The Healing Power of Forgiveness

Copyright © Linda Stuart 2013. All rights reserved.

Forgiveness Nurtures Love

The embodiment of Jesus’ love for mankind is found in the words he spoke from the cross: “Father, forgive them; for they do not know what they are doing.”

In Luke chapter 7, we are taught a powerful lesson concerning forgiveness. Jesus is invited to dine at the house of a Pharisee named Simon. While he is there, a sinful woman comes to Jesus and washes his feet with her own tears, wipes them with her own hair, kisses them and anoints them with perfume. The Pharisee, being a self-righteous man, observes the woman’s actions and says, if Jesus were a prophet, he would know “what sort of person this woman is who is touching him”. Luke 7:39

In response, Jesus tells Simon a parable about a moneylender whom had two debtors: one owed five hundred denarii and the other owed fifty.

Luke 7:42 “When they were unable to repay, he graciously forgave them both. So which of them will love him more?”

Luke 7:43 Simon answered and said, “I suppose the one whom he forgave more.” And Jesus said to him, “You have judged correctly.”

Then Jesus says to Simon, when he entered the Pharisee’s house, Jesus was not given water to wash his feet, nor was he given a kiss, nor was his head anointed with oil by his host. However, this woman who has washed his feet with her tears has loved much, and for this reason her sins, which are many, have been forgiven.

Luke 7:47 “But he who is forgiven little, loves little.”

Forgiveness Sustains Health

Dr. Frederic Luskin of Stanford University’s Center for Research in Disease Prevention has found through recent controlled studies that forgiveness training can be an effective way of reducing anger and distress associated with feeling hurt. According to the Stanford Forgiveness Project, this may have important implications for the prevention and treatment of cardiovascular and other chronic diseases. Research suggests unmanaged anger and hostility can be harmful to, not only a person’s physical health, but also one’s psychological and emotional well-being. In studies involving heart attack patients, research shows that patients whom acted in a more forgiving way were often able to demonstrate less anger and hostility, and thus reduce morbidity and improve overall quality of life.

In his new book “Forgive For Good” (Harper Collins, 2002), Dr. Luskin outlines nine steps to forgiveness. One of the principles central to these nine steps is: “Forgiveness is for you (the forgiver) and not for anyone else.” As Dr. Luskin explains in his book, forgiving someone for a past wrong does not necessarily mean the offending action is being condoned, nor does it necessitate reconciliation with the person who has caused the offence. According to Dr. Luskin, forgiveness is about finding peace for oneself.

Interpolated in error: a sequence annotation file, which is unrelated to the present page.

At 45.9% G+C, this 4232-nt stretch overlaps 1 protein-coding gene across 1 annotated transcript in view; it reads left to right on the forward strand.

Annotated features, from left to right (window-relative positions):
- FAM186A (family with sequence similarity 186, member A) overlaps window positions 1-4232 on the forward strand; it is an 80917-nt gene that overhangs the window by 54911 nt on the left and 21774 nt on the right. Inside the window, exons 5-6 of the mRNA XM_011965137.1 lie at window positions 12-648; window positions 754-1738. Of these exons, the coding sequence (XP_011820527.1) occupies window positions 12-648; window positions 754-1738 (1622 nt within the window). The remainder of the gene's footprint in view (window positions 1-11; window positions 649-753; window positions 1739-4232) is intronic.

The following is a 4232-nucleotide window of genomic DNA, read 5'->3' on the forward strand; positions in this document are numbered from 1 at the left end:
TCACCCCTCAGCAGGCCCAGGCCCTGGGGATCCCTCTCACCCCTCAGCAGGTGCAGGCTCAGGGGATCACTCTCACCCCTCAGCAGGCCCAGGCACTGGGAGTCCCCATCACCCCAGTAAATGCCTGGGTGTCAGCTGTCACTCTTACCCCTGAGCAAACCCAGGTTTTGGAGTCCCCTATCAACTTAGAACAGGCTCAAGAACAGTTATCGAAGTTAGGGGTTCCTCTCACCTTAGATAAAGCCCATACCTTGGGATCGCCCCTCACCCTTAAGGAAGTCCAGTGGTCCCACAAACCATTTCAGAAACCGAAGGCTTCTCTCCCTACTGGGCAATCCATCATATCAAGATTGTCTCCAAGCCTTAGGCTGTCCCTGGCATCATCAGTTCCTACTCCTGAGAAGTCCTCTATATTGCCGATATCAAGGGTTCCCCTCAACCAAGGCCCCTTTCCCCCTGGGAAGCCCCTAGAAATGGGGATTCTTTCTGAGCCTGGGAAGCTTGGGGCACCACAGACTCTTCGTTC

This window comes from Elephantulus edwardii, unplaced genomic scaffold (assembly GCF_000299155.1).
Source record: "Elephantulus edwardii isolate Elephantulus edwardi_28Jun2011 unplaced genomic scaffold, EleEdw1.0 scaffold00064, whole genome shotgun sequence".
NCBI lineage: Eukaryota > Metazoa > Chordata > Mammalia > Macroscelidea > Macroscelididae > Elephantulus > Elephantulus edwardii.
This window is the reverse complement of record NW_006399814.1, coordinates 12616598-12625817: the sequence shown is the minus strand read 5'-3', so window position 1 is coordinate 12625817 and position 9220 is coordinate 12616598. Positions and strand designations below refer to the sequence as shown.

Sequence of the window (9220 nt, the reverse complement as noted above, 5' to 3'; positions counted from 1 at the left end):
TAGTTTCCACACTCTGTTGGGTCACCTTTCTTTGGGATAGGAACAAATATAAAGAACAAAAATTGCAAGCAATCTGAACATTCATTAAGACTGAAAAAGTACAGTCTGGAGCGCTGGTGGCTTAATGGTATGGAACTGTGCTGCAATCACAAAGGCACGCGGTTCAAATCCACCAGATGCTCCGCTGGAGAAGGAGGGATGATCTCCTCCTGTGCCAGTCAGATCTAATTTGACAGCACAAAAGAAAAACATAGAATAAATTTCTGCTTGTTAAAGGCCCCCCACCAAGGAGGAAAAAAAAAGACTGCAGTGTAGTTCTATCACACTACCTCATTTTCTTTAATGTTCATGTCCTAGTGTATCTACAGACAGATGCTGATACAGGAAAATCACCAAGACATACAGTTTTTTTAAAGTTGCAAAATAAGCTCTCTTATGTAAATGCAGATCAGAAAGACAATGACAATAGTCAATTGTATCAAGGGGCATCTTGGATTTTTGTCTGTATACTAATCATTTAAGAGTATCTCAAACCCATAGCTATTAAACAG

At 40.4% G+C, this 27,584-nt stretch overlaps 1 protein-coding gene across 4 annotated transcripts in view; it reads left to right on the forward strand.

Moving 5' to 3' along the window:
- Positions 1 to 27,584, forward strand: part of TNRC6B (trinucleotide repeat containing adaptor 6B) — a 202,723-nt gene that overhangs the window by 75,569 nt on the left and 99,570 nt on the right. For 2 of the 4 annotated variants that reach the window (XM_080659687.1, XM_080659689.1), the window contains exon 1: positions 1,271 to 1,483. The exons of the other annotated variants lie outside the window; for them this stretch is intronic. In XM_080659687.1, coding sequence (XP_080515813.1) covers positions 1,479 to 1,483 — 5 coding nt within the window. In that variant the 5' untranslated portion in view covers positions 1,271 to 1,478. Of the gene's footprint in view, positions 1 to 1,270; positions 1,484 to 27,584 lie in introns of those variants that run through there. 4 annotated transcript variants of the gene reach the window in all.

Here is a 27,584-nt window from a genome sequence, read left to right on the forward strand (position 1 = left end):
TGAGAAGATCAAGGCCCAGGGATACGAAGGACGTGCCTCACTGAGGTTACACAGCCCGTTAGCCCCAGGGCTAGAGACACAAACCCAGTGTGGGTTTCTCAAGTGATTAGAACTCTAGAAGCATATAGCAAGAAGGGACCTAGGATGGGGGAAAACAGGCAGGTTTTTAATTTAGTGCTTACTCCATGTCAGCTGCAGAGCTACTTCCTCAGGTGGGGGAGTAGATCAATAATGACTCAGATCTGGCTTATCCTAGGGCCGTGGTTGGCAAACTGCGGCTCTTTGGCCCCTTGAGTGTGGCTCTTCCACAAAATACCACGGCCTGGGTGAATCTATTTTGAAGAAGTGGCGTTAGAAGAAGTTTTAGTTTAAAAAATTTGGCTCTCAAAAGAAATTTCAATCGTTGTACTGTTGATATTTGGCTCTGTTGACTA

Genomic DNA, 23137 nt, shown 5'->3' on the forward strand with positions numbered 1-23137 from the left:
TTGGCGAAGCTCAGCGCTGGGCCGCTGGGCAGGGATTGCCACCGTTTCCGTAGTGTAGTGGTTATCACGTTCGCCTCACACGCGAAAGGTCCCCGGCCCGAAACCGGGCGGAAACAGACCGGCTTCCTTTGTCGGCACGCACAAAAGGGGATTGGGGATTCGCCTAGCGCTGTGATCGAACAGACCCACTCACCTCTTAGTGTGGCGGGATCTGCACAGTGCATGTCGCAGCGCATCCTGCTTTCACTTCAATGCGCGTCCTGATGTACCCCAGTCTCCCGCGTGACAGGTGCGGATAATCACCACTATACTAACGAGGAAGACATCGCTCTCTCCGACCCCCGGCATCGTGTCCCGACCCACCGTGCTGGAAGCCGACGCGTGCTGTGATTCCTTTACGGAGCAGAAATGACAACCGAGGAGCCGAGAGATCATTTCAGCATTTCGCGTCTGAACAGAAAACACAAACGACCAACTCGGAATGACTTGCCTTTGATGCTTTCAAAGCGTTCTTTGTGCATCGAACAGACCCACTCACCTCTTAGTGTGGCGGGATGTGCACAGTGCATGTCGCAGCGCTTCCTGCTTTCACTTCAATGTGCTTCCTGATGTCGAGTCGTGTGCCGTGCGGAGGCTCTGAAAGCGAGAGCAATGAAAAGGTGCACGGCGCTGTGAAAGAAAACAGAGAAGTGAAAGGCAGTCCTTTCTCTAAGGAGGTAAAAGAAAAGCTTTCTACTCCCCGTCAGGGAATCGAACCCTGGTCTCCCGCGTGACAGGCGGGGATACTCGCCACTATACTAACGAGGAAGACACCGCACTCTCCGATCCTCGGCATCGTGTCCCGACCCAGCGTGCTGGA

Can these two notions — forgiving offenders through God’s example or forgiving for the sake of one’s own health — be reconciled? Perhaps what modern medical research fails to take into account is the healing power of loving one’s fellow human. In offering forgiveness to an offender, we help to mend and strengthen the fabric that pulls all of humanity together. Whether or not spiritual and scientific approaches to forgiveness can be harmonized, one thing is obvious — forgiveness is a powerful act of love that benefits both forgiver and forgiven.



  1. I want to point out that forgiveness is not an intellectual debate. It does not involve mental processing. Forgiveness is a spiritual matter. It comes from our hearts, not from the mind. Forgiveness is an act of love that gives us peace. It’s a decision that allows for complete emotional release. It feels good to let go of the hurt.

    I know it’s difficult to forgive a person who has hurt us badly. I get that. I’ve been there. We need to understand that holding onto anger and resentment keeps us from experiencing the love of the Creator and the people in our lives – who love us. Animosity prevents us from forming positive relationships.

    Forgiving our antagonists allows love to flow freely in all directions. You cannot experience true self-love if you are holding on to negative feelings. These bad feelings are the source of your low self-esteem and sense of worthlessness. Holding on to them is not worth the price you pay in sadness and loneliness.

    There’s a saying by Tennyson that I used in applying forgiveness in my own life: “Mine is not to reason why. Mine is but to do or die.” That means you either allow yourself to forgive and love unconditionally and without judgement, or you do not. There is no emotional processing involved in this act. I encourage you to continue working at your forgiveness until it happens for you.


  2. Ask yourself what you really want for your life. Do want love and happiness? Or do you want anger and sadness? It’s a choice that you make.

    If you truly want love . . . it will be the loudest voice in your head. This mighty voice will overcome the little naysayers who tell you that your offender does not deserve your forgiveness. It’s the voice that no longer wants to be a victim. Break free of the guilt that holds you captive. Listen to it that powerful voice and become it. Just say to yourself that you are worth it, because you know it’s true. Don’t listen to lies. Its that simple.


  3. Hey David, I think some of us alternate between a position of forgiveness and one of resentment. In the beginning, after a betrayal or whatever, these two extremes can oscillate like crazy. Then, over time, the pendulum winds down, and I guess eventually comes to rest.